I've said it before but you guys commenting on my progress and following this thread really keep me motivated. And by writing this AAR and forcing myself to formulate plans and organize my ideas I've learned a lot about the Eastern Front.
And then there was..."Ach Gott, der Schlamm!"
Or: how to wage Blitzkrieg during the Rasputitsa
. (Hint: not all).
What to do during the "time without roads" in Russia:
1.) [x] get boozed on local spirits
2.) [x] try to score with one of the ladies of the Fronttheater
3.) [x] bribe the Luftwaffe guys for a trip to Paris in that Ju-52
4.) [x] regret not being in Africa with Rommel where lately ALL the fun seems to be
5.) [ ] fight a war
For those who voted 2.) I present Erika and Anna. They love kittens, afternoon walks, drinking games involving amphoras and comforting lonely Landers
far away from home.
In a word: mud. Yeah, I got a bit surprised, thought I'd have another week. So much for that. The officer in charge of weather forecasts will get quite a bit of experience in clearing mines soon.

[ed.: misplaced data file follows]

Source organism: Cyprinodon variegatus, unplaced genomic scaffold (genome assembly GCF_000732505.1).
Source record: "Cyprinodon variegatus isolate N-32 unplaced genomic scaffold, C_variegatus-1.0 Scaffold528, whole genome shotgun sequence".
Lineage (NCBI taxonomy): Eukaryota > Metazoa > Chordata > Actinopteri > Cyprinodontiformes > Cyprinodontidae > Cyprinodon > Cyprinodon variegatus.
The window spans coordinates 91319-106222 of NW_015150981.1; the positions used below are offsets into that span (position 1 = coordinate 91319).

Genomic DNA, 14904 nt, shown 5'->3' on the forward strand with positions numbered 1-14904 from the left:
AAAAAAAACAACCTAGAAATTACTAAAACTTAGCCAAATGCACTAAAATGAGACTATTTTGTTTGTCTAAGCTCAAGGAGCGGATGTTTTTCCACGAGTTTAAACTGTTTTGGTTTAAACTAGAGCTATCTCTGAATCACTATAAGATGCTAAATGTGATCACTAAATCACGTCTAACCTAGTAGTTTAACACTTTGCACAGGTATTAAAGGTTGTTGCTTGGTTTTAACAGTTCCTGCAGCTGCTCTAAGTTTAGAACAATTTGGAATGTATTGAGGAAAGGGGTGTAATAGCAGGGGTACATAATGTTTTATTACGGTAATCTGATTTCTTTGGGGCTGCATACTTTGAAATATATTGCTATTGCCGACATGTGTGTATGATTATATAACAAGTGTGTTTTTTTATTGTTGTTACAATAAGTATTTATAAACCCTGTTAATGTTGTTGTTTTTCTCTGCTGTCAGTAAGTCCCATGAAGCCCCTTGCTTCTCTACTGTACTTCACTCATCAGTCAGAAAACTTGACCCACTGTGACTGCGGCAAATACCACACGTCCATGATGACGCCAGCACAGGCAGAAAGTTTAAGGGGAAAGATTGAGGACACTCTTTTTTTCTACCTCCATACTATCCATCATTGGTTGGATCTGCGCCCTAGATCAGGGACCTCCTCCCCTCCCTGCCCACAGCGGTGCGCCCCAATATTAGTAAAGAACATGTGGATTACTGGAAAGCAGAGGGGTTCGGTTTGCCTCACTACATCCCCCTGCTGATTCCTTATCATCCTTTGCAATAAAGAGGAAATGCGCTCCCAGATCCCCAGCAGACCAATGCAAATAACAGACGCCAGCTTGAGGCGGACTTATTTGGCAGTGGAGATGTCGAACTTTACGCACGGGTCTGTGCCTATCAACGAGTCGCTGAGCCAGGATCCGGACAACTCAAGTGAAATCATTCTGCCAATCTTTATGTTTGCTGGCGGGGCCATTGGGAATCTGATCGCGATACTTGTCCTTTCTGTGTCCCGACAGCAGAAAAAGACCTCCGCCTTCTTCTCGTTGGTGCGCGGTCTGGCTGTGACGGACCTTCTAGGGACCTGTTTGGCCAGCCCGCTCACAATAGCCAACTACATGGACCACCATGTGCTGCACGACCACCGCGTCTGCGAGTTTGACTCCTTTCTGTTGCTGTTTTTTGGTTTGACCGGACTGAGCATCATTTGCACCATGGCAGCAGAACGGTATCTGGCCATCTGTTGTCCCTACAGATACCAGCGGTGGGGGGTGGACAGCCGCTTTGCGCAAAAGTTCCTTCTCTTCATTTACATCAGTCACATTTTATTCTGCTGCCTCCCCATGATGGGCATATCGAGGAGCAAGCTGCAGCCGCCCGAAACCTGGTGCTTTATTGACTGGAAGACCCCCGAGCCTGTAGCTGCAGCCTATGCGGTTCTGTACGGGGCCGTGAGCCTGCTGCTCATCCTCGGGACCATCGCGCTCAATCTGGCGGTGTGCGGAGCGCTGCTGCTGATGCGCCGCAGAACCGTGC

So, all operations have been put on hold, there's simply no way to move or fight in the mud. The combat value of my divisions has dropped to a fraction of their normal stats, and any movement (except on rail) has become severely restricted.
I've done a further bit of reorganizing, freeing another corps HQ to move South, shuffling divisions to and fro, and I even got another brand-new Panzerdivision with 161 tanks from OKW, the 23rd
. Other than that there's nothing to do. Any attack under these conditions only causes massive casualties with little gains. I restrict myself to contain the trapped Soviet troops as best as possible and...wait...
There's no point in detailed update shots, so instead I'll post another strategic overview of the Eastern Front. Not much changes since February in the front line, but I've actually done some serious damage to the Red Army during the last four weeks.
Soviet casualties have exceeded 6 million
men, with German losses at ~ 1.6 mio. An important difference in these figures is that a very large part of the Red Army casualties are actually 'total' losses, mainly due to capturing entire formations, while a large part of the German casualties are WIAs that (to some extent at least) do in fact return to their divisions over time.
To illustrate my point: so far all axis forces together have lost exactly one division
, a Rumanian infantry division that surrendered during the blizzards.
The Red Army OTOH has lost 246 infantry divisions, 39 armour divisions, 20 motorized divisions, 57 cavalry divisions, 8 cavalry corps, 52 armour brigades, 165 infantry brigades, 20 airborne brigades and a host of other minor formations.